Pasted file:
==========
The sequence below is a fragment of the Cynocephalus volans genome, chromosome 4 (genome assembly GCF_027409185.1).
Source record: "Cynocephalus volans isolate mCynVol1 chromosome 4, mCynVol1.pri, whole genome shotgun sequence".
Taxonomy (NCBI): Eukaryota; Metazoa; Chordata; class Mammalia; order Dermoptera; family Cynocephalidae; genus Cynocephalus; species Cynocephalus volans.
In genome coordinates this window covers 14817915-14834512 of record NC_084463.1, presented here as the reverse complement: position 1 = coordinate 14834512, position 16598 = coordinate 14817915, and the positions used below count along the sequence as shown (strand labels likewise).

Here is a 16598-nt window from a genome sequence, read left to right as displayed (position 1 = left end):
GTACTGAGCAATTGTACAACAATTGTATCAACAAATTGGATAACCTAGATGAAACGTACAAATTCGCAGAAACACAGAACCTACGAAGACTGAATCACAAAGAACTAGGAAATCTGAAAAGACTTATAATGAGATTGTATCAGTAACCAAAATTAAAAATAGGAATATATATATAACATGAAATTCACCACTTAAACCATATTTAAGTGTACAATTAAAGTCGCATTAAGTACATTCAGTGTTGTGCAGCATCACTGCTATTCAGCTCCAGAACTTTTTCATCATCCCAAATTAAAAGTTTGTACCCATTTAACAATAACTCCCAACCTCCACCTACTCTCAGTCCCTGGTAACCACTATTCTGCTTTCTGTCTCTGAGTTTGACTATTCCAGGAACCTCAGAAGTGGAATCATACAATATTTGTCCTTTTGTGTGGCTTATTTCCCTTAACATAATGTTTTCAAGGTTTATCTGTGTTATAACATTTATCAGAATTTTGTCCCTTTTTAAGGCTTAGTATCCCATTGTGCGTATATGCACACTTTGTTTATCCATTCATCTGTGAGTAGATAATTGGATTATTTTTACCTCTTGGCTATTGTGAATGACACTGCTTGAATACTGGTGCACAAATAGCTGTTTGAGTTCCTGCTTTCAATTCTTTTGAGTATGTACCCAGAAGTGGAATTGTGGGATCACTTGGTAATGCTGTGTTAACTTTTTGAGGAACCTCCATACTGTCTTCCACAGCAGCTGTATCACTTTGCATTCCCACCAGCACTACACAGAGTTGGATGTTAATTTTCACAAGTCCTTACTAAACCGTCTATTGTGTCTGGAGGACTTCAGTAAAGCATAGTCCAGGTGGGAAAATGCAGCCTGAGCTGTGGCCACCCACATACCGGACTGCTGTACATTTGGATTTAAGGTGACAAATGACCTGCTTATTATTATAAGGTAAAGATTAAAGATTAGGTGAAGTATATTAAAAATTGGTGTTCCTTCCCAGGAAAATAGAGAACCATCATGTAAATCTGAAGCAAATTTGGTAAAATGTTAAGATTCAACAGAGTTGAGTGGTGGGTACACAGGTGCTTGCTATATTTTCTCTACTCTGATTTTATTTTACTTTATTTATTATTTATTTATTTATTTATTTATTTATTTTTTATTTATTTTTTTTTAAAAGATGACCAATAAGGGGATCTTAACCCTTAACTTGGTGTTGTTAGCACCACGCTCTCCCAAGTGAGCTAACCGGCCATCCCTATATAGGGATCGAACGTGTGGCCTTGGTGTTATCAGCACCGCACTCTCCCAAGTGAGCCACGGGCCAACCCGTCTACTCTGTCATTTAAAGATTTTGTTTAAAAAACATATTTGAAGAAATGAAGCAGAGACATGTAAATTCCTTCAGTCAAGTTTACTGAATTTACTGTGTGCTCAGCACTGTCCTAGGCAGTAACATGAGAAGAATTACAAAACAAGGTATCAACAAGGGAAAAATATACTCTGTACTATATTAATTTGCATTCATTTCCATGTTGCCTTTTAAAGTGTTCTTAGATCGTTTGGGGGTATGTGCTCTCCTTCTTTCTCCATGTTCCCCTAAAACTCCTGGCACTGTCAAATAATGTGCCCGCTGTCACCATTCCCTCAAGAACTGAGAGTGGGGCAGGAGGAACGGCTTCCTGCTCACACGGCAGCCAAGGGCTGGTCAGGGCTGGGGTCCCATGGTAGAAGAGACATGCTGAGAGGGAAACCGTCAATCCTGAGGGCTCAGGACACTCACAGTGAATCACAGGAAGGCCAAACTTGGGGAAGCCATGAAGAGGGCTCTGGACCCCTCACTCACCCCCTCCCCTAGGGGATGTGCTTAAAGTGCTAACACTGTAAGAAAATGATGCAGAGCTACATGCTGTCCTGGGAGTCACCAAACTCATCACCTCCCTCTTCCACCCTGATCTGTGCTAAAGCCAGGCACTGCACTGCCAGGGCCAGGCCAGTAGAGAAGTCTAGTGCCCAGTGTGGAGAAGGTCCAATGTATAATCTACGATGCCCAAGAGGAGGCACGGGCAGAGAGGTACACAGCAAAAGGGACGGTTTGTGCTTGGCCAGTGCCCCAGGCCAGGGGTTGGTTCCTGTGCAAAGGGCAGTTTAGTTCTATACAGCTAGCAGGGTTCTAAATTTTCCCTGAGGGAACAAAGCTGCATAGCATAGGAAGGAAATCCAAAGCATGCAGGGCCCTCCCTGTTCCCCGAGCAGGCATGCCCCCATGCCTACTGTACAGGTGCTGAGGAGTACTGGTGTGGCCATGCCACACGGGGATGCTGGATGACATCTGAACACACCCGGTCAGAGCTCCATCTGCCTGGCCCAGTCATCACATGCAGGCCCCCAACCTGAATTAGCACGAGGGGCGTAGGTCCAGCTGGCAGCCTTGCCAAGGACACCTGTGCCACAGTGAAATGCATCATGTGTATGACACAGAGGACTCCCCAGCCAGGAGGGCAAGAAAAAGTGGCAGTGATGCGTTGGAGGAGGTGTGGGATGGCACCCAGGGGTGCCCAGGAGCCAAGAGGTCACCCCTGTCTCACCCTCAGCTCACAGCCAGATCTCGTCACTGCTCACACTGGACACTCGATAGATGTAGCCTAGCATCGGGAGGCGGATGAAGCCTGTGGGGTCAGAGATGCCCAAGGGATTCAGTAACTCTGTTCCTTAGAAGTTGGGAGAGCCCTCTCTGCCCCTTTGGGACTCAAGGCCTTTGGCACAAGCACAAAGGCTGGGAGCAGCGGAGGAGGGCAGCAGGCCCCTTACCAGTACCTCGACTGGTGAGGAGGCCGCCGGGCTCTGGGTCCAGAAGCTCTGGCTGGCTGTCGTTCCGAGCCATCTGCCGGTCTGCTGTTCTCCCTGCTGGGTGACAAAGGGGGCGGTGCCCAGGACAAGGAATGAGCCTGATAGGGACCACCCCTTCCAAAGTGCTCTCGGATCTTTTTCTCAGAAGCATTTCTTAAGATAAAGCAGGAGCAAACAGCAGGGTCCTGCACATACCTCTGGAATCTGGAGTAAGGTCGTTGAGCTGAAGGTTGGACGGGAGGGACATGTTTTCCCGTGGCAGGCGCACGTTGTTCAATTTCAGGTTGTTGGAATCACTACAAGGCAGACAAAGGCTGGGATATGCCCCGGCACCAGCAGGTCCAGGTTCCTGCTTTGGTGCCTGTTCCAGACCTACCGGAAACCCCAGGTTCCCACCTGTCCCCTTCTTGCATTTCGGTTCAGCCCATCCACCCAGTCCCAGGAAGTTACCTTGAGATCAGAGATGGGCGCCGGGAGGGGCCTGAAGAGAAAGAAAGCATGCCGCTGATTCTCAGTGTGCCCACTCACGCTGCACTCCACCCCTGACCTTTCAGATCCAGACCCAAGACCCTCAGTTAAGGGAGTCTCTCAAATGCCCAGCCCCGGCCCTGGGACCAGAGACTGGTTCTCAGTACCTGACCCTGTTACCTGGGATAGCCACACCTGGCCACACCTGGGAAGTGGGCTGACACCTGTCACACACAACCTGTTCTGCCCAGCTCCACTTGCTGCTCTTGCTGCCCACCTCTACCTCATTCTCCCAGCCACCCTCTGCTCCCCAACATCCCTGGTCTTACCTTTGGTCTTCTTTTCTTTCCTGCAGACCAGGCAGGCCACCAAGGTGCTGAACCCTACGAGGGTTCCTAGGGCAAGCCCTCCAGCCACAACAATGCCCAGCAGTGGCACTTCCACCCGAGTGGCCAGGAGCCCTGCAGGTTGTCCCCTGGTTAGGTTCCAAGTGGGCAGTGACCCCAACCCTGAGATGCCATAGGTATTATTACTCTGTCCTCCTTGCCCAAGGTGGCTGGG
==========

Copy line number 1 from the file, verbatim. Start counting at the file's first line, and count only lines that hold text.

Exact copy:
The sequence below is a fragment of the Cynocephalus volans genome, chromosome 4 (genome assembly GCF_027409185.1).